• Happy1 says:

      Give them another 6 months

  31. SnotFroth says:

    “The median asking rend for 2-BR”

    Probably not the word you wanted but accurate nonetheless — those prices do rend one’s wallet.

  32. NoFreeLunch says:

    Not only people leaving cities. Retail stores too. Some are getting sticker shock at next years insurance rates, and some will even get dropped completely. Insurance companies won’t take the damage hit more than once. Or how about all the Wallgreens moving out of downtowns, like SF from open theft. Going to be a longer trip for the meds if you live in downtown. Another reason to move out of the city

    • Old School says:

      I think the economic damage from the virus has been swept under the rug by the money printing and fed govt debt. I think 2021 will be the critical year for some state and city budgets if the red team retains power. If there are not opportunities in a city, the population will migrate to where there are opportunities or to lower cost locations. A city with a rapidly changing population has a lot of problems, but better if booming than declining.

  33. John says:

    Has the price of refrigerator box housing also dropped in San Francisco?

  34. Kasadour says:

    The moratorium on residential rental evictions and trust deed foreclosures in Oregon was extended by the governor twice, and is set to expire a third time at the end of this year. Clackamas County, the second most populous county in Oregon, will be faced with serious delays in the county sheriff’s ability to process already-adjudicated writs of execution. Non-paying tenants have potential to live another year, AT LEAST, rent-free before the county sheriff even gets out there to change the locks, moratorium notwithstanding. This is going to be a disaster for the rental market here.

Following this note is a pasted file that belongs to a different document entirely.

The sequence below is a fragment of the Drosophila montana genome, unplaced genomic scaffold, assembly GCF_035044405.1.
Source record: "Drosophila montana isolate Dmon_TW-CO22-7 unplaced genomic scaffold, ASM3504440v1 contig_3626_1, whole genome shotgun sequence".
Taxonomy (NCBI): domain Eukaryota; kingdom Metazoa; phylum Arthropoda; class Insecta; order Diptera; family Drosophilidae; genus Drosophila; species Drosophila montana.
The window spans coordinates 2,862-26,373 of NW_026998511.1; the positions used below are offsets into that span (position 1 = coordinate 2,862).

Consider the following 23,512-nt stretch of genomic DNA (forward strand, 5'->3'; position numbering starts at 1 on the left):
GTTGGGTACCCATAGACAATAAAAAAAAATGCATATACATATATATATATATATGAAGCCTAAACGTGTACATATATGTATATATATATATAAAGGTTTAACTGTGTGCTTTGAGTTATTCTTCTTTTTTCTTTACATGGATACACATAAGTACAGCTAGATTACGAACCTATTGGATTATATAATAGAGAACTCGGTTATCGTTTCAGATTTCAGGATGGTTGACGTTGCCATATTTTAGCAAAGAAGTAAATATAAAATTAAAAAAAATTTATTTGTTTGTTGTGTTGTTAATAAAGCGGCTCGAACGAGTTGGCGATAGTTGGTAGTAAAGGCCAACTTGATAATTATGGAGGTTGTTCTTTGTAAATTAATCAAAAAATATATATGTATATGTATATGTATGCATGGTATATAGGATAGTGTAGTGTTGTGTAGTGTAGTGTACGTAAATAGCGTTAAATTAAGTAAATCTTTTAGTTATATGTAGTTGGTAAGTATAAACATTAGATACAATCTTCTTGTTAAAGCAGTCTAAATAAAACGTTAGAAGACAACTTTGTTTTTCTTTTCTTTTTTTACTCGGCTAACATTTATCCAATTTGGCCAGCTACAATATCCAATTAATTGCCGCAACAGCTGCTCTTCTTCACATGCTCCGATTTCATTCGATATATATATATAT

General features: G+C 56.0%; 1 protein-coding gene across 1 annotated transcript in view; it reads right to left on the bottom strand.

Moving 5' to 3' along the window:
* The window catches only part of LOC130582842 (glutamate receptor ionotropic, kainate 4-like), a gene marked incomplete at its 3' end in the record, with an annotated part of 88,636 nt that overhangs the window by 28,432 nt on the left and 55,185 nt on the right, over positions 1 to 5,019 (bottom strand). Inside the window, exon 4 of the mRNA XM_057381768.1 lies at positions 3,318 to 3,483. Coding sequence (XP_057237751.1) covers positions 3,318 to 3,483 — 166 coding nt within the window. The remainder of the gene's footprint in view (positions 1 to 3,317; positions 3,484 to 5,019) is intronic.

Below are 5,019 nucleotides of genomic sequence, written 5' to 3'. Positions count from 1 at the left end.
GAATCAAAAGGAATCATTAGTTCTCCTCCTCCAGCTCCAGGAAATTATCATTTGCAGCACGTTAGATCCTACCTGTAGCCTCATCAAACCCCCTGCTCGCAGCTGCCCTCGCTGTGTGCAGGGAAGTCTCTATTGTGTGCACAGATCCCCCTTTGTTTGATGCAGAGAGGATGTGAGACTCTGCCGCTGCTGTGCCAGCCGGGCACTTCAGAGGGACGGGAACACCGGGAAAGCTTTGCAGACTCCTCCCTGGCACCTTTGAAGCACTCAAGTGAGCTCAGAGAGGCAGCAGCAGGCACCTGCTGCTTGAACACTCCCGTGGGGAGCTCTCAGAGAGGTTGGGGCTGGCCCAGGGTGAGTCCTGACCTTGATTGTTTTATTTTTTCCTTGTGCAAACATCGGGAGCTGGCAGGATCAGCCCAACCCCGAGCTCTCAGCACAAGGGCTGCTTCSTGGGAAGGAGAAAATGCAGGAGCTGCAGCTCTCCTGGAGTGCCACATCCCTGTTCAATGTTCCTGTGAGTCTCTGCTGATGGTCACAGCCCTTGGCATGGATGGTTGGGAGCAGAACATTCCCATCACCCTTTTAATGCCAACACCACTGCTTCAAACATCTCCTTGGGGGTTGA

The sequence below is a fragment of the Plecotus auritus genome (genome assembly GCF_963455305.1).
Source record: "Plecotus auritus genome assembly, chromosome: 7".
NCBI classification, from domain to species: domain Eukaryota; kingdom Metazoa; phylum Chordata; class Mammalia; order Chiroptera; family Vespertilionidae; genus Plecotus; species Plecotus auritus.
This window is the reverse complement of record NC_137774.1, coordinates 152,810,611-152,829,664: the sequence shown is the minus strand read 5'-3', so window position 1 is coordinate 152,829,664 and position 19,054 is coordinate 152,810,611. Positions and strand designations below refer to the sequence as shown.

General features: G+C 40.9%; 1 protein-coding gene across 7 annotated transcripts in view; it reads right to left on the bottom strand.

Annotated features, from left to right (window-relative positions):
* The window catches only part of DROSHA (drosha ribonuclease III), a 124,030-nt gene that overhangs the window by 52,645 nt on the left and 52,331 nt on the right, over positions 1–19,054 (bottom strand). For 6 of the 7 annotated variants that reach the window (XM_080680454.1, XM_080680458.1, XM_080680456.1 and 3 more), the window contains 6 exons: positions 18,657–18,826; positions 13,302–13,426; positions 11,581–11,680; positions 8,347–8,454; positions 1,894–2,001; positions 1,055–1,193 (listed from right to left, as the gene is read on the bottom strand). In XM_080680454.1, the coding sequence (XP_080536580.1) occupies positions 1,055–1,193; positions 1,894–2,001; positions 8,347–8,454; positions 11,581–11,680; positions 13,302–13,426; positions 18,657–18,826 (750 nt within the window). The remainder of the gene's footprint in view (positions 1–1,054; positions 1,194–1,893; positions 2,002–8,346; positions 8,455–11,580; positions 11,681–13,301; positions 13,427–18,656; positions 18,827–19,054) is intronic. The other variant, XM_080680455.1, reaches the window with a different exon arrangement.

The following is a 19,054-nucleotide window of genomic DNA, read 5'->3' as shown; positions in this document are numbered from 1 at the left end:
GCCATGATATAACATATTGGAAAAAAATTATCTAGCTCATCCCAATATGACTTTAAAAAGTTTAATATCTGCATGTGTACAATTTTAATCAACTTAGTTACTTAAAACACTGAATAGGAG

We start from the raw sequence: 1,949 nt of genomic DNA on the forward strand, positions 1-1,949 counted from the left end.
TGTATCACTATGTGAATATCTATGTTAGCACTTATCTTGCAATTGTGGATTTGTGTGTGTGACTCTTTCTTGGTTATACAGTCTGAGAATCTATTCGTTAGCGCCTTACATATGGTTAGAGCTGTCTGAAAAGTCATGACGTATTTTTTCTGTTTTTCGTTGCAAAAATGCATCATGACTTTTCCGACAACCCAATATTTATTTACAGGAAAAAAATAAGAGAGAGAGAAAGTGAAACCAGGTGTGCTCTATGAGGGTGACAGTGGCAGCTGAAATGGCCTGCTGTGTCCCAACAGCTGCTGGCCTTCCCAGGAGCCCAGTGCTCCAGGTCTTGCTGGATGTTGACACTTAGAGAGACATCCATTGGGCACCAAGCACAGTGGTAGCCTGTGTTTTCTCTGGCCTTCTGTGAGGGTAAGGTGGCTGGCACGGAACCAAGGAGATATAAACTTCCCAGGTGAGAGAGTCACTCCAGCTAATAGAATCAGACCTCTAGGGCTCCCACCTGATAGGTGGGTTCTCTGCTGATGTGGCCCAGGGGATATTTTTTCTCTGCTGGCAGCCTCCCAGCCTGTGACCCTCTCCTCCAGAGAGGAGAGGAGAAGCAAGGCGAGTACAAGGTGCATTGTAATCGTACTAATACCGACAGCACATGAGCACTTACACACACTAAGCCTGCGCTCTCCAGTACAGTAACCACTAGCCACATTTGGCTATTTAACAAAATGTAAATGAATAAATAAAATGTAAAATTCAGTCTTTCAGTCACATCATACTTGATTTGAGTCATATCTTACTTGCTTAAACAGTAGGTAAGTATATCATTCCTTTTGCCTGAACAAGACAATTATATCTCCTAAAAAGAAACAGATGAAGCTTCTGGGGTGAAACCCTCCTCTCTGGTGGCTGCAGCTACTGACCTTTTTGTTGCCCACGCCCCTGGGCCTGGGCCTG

Now, let’s not talk about the student housing market.

    • Jdog says:

      And a couple years from now, people around there will wonder why there are no available rentals…….

  35. Walter Ego says:

    Cities are in a schoolyard brawl with one arm tied behind their proverbial backs. Things have already started to stabilize in nyc and will soon in other cities once the vaccine arrives and life returns to normal.

    Not sure why Wolf takes such pleasure in the pain and suffering of landlords.

    • Wolf Richter says:

      No pleasure. Just reporting the data so that everyone can see what’s going on. This info needs to get out. Tenants and landlords both need to know what’s happening with rents.

  36. Lee says:

    For all of you interested in the price action of real estate in Hawai’i I direct you to look at the Honolulu Board of Realtors web site which has some interesting facts about house sales, volumes, and price points.

    I’ve tried to post his data numerous times, but keep getting blocked every time I do so………………

  37. james says:

    lol the landlords are still trying to advertiste 3000$ price tags for 1 bed room in SF and they are sitting for like 4 months on the markets.

  38. Jdog says:

    I just read that part of the Biden tax plan is the elimination of 1031 exchanges. That would make income real estate far less attractive at a time when it is not all that attractive to begin with. Can’t see how that is supposed to help renters….. Probably will not do a lot for REITS either….

Comments are closed.